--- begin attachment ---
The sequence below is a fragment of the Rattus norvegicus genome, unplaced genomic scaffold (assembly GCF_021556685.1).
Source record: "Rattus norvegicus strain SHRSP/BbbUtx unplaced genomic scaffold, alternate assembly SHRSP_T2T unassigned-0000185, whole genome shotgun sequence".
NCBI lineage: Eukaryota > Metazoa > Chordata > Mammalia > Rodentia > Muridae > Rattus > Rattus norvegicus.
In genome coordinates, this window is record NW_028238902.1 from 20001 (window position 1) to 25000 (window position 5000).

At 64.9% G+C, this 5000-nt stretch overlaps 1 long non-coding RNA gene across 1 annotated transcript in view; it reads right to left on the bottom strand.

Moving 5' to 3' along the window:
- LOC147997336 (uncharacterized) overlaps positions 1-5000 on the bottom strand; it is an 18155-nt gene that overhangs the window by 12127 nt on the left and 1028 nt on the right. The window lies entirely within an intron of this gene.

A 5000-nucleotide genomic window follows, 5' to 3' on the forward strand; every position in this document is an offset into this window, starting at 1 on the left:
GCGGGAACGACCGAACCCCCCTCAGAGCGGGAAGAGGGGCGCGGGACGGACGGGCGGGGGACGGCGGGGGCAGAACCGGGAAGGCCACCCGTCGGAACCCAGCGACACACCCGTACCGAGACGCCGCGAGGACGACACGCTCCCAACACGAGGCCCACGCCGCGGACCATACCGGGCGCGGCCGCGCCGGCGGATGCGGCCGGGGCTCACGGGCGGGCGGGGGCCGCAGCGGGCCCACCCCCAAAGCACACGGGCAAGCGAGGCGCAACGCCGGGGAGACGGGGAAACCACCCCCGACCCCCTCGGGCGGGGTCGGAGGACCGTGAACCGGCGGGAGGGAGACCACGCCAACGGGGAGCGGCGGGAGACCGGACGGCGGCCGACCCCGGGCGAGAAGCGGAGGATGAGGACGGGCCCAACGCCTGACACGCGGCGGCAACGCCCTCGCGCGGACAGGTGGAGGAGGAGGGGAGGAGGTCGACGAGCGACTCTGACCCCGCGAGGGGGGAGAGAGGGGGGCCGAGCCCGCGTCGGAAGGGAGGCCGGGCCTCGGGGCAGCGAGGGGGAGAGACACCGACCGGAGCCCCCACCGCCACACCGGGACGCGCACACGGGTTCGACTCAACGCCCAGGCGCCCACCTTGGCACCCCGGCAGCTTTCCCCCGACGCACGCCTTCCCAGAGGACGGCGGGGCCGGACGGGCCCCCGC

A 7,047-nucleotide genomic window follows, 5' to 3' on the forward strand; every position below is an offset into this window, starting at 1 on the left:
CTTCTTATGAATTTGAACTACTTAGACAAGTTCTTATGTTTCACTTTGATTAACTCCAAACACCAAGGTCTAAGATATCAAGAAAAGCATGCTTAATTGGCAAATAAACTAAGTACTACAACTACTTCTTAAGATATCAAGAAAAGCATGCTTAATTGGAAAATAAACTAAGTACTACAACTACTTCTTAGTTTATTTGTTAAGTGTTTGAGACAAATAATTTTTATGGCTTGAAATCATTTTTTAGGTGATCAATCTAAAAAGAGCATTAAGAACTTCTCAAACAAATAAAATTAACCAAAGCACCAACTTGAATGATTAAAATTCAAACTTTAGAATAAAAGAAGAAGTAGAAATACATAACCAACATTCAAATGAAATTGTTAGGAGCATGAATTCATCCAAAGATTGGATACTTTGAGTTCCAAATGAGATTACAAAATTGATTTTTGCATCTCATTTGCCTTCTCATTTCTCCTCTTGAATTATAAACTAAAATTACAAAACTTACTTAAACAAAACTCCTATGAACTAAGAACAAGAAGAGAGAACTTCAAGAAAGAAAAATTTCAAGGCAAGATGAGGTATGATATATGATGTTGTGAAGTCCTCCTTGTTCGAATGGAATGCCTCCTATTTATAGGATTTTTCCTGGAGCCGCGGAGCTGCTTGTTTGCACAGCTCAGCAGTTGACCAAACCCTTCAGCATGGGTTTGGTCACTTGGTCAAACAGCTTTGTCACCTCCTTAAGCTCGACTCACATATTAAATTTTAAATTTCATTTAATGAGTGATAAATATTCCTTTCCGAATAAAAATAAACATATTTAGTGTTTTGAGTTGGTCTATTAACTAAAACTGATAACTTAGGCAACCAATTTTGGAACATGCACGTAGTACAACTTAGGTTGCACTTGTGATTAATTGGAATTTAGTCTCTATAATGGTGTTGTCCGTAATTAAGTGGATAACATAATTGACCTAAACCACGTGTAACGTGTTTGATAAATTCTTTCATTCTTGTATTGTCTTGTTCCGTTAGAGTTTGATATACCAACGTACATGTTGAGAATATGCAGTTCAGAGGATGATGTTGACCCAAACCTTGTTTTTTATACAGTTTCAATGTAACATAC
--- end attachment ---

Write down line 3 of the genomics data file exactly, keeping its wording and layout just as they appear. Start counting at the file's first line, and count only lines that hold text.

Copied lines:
NCBI lineage: Eukaryota > Metazoa > Chordata > Mammalia > Rodentia > Muridae > Rattus > Rattus norvegicus.